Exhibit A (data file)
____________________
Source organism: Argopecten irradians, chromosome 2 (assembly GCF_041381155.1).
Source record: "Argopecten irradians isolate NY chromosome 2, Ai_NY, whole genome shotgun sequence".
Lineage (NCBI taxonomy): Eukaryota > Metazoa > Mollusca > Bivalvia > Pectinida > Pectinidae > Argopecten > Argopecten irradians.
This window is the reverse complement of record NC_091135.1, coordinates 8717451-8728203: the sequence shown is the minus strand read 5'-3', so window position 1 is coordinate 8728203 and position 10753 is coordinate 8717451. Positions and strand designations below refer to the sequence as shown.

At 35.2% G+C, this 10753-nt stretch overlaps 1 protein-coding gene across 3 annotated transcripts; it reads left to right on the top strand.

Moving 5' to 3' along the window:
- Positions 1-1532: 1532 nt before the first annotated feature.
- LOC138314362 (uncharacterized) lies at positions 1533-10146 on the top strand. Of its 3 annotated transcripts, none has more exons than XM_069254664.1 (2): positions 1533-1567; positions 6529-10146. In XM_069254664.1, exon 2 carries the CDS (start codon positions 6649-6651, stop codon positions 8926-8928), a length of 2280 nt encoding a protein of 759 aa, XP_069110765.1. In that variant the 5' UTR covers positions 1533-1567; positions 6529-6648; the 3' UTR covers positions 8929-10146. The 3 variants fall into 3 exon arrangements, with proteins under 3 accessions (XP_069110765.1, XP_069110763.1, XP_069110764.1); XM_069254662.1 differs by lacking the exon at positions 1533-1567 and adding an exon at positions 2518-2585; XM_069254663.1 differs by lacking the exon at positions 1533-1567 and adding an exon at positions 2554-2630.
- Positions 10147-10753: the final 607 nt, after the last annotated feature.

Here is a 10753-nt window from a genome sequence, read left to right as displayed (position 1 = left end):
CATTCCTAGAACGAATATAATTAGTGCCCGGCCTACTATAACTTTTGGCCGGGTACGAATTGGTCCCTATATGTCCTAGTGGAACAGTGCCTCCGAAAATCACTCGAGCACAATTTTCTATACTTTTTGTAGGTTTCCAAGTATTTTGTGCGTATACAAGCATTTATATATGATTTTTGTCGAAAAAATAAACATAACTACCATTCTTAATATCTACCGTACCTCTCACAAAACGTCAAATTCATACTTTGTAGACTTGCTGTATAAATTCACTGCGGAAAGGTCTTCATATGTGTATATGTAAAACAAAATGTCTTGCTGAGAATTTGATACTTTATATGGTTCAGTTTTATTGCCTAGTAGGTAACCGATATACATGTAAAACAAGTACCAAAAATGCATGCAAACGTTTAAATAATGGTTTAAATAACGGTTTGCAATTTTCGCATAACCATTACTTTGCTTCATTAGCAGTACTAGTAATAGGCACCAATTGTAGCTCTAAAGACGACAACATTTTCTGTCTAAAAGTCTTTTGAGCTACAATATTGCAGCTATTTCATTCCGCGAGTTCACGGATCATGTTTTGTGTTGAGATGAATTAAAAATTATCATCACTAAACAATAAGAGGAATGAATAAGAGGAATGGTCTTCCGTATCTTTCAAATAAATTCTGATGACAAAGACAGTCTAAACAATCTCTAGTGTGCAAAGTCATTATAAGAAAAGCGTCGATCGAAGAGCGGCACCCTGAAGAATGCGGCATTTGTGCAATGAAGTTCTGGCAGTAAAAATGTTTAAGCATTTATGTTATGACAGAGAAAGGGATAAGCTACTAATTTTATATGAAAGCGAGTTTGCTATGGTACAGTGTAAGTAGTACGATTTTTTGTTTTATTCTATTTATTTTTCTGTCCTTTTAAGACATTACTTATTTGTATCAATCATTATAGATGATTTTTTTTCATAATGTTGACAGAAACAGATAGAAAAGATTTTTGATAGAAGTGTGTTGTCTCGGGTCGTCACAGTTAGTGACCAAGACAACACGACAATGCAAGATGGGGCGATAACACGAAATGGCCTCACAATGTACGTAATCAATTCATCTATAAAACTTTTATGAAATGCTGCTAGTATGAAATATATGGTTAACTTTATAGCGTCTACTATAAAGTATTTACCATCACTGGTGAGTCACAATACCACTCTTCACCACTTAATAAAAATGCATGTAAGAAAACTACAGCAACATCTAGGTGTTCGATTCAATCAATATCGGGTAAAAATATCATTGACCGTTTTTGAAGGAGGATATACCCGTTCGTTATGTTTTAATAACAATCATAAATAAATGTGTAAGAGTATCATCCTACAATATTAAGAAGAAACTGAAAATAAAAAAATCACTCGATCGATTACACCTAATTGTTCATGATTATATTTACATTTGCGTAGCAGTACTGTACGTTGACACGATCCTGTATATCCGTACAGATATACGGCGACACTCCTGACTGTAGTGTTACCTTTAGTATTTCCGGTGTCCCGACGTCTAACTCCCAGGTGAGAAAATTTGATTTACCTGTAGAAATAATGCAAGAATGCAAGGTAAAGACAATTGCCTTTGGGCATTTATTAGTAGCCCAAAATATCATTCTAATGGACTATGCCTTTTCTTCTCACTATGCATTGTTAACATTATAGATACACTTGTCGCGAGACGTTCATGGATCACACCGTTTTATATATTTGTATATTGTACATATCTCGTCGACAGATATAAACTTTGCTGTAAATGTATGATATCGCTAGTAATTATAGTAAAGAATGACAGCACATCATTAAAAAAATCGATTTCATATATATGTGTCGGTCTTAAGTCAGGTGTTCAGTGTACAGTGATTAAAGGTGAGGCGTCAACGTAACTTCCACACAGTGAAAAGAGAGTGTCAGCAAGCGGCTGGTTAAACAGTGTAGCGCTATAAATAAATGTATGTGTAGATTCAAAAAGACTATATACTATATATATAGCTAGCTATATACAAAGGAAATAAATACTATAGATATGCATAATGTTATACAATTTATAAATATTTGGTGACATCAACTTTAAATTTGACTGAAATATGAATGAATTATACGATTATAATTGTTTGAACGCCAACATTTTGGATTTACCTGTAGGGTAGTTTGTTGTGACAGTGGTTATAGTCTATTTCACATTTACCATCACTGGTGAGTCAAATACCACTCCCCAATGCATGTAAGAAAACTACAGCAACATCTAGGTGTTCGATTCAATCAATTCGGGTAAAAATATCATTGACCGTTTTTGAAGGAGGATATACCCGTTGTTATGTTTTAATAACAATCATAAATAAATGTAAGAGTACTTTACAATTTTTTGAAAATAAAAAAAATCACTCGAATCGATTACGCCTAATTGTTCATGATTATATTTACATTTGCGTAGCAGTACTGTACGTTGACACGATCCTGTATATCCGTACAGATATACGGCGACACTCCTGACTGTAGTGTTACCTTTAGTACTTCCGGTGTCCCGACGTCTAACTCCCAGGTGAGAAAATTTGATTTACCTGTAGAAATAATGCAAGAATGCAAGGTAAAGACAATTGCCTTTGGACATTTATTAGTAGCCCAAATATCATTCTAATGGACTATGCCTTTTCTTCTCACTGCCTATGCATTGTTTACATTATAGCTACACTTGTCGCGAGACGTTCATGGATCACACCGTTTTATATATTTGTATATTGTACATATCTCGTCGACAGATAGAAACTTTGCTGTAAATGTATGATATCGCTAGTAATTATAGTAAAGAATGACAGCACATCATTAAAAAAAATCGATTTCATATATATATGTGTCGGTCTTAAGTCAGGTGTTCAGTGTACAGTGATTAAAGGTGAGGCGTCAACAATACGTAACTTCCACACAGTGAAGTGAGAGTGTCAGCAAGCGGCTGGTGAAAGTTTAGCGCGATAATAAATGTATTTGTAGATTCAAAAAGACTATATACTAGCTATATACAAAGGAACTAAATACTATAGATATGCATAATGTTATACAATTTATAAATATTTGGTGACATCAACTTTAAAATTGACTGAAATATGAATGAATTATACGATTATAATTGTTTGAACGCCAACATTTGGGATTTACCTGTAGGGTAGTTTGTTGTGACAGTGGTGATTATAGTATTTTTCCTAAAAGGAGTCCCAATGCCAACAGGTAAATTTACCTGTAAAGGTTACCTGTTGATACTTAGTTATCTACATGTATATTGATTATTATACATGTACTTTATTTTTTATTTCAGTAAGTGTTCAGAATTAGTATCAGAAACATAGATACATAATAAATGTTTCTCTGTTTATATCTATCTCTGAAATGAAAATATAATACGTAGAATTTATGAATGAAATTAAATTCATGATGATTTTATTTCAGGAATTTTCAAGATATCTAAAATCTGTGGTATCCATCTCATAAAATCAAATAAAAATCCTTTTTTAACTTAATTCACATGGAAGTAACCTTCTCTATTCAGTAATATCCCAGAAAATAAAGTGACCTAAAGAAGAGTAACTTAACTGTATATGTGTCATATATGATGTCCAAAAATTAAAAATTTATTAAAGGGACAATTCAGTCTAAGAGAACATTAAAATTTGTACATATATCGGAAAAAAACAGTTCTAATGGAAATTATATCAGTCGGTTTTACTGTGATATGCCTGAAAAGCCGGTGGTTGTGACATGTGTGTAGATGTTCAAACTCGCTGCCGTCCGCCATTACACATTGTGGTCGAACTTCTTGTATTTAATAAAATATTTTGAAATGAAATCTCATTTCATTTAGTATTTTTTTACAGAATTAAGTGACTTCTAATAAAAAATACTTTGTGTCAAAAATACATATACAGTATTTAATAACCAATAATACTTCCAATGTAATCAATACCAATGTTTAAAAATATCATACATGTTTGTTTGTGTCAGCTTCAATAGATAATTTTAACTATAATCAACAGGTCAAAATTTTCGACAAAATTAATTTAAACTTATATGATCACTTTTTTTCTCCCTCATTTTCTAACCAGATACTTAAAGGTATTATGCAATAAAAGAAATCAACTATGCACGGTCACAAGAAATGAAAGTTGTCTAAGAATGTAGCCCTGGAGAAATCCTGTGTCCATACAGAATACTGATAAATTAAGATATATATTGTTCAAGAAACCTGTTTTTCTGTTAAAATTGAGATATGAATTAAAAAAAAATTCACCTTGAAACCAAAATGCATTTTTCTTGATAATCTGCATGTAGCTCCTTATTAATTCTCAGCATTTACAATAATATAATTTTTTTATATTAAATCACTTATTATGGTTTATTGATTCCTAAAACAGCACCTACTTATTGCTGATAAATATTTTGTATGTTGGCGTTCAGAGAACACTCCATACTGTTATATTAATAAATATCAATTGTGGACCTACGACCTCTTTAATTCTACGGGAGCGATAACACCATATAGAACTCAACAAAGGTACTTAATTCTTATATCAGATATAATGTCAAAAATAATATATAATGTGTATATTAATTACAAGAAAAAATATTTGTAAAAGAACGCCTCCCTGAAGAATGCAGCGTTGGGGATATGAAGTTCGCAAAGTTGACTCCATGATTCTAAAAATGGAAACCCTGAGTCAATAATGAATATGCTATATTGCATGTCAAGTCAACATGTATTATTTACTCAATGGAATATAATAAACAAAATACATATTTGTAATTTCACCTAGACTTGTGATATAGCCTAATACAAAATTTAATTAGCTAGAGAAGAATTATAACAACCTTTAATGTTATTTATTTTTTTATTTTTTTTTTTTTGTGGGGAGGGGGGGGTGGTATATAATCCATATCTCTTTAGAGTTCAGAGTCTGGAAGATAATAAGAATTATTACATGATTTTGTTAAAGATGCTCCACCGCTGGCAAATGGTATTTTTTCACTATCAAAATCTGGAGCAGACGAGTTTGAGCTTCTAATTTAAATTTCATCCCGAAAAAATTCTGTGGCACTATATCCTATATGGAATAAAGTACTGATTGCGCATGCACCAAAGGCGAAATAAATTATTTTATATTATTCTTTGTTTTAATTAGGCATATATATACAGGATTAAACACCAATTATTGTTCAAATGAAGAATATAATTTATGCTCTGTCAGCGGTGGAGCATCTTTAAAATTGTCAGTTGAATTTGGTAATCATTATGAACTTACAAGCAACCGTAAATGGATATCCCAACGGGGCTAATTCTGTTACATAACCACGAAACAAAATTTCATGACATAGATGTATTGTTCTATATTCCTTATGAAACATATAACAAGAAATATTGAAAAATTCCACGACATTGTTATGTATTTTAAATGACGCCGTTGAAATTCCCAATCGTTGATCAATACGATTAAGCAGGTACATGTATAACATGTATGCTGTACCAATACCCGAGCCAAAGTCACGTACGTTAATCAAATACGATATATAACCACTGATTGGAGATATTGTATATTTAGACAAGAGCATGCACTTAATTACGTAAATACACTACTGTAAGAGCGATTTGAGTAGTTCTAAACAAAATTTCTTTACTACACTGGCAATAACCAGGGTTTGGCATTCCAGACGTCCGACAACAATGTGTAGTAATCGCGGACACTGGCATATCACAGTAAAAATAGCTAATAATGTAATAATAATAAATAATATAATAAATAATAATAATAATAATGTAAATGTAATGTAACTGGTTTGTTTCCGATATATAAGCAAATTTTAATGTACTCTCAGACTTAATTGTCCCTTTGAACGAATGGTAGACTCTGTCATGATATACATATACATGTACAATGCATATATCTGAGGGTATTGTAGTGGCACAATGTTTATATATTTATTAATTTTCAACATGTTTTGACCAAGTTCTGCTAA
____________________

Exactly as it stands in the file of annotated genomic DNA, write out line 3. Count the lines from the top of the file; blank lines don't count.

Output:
Lineage (NCBI taxonomy): Eukaryota > Metazoa > Mollusca > Bivalvia > Pectinida > Pectinidae > Argopecten > Argopecten irradians.